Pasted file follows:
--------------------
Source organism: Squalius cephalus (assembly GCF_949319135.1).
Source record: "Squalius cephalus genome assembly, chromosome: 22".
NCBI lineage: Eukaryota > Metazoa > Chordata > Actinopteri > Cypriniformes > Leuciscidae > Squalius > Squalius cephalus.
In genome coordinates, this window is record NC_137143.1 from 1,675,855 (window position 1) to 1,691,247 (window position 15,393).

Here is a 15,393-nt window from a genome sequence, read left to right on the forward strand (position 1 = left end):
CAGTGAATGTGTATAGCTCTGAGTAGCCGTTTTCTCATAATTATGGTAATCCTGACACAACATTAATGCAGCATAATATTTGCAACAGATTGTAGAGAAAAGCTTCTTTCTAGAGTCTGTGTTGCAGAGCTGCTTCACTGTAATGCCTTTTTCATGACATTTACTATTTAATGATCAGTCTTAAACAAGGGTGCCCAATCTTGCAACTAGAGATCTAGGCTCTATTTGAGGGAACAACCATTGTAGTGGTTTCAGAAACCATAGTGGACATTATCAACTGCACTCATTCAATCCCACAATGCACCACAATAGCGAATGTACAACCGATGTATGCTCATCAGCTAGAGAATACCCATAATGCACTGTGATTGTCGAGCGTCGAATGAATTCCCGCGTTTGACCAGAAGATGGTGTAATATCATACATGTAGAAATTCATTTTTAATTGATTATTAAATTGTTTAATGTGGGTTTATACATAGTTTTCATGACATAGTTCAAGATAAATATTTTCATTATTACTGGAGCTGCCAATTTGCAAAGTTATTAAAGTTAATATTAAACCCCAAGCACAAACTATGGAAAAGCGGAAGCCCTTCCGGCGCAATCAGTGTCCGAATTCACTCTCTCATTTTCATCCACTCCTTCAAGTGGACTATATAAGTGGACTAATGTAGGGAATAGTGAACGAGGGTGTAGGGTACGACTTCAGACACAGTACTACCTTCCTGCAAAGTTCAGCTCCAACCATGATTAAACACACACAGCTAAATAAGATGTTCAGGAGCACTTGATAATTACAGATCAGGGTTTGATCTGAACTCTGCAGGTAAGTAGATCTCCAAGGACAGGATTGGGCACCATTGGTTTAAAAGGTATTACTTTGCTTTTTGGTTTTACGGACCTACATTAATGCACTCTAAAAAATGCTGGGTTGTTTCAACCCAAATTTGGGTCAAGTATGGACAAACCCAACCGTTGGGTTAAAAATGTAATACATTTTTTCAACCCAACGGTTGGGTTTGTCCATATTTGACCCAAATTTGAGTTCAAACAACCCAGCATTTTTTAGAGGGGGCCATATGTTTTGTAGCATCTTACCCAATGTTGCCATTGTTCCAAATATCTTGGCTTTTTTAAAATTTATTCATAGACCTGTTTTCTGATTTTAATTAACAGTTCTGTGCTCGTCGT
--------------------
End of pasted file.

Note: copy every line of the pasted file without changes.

Source organism: Squalius cephalus (assembly GCF_949319135.1).
Source record: "Squalius cephalus genome assembly, chromosome: 22".
NCBI lineage: Eukaryota > Metazoa > Chordata > Actinopteri > Cypriniformes > Leuciscidae > Squalius > Squalius cephalus.
In genome coordinates, this window is record NC_137143.1 from 1,675,855 (window position 1) to 1,691,247 (window position 15,393).

Here is a 15,393-nt window from a genome sequence, read left to right on the forward strand (position 1 = left end):
CAGTGAATGTGTATAGCTCTGAGTAGCCGTTTTCTCATAATTATGGTAATCCTGACACAACATTAATGCAGCATAATATTTGCAACAGATTGTAGAGAAAAGCTTCTTTCTAGAGTCTGTGTTGCAGAGCTGCTTCACTGTAATGCCTTTTTCATGACATTTACTATTTAATGATCAGTCTTAAACAAGGGTGCCCAATCTTGCAACTAGAGATCTAGGCTCTATTTGAGGGAACAACCATTGTAGTGGTTTCAGAAACCATAGTGGACATTATCAACTGCACTCATTCAATCCCACAATGCACCACAATAGCGAATGTACAACCGATGTATGCTCATCAGCTAGAGAATACCCATAATGCACTGTGATTGTCGAGCGTCGAATGAATTCCCGCGTTTGACCAGAAGATGGTGTAATATCATACATGTAGAAATTCATTTTTAATTGATTATTAAATTGTTTAATGTGGGTTTATACATAGTTTTCATGACATAGTTCAAGATAAATATTTTCATTATTACTGGAGCTGCCAATTTGCAAAGTTATTAAAGTTAATATTAAACCCCAAGCACAAACTATGGAAAAGCGGAAGCCCTTCCGGCGCAATCAGTGTCCGAATTCACTCTCTCATTTTCATCCACTCCTTCAAGTGGACTATATAAGTGGACTAATGTAGGGAATAGTGAACGAGGGTGTAGGGTACGACTTCAGACACAGTACTACCTTCCTGCAAAGTTCAGCTCCAACCATGATTAAACACACACAGCTAAATAAGATGTTCAGGAGCACTTGATAATTACAGATCAGGGTTTGATCTGAACTCTGCAGGTAAGTAGATCTCCAAGGACAGGATTGGGCACCATTGGTTTAAAAGGTATTACTTTGCTTTTTGGTTTTACGGACCTACATTAATGCACTCTAAAAAATGCTGGGTTGTTTCAACCCAAATTTGGGTCAAGTATGGACAAACCCAACCGTTGGGTTAAAAATGTAATACATTTTTTCAACCCAACGGTTGGGTTTGTCCATATTTGACCCAAATTTGAGTTCAAACAACCCAGCATTTTTTAGAGGGGGCCATATGTTTTGTAGCATCTTACCCAATGTTGCCATTGTTCCAAATATCTTGGCTTTTTTAAAATTTATTCATAGACCTGTTTTCTGATTTTAATTAACAGTTCTGTGCTCGTCGT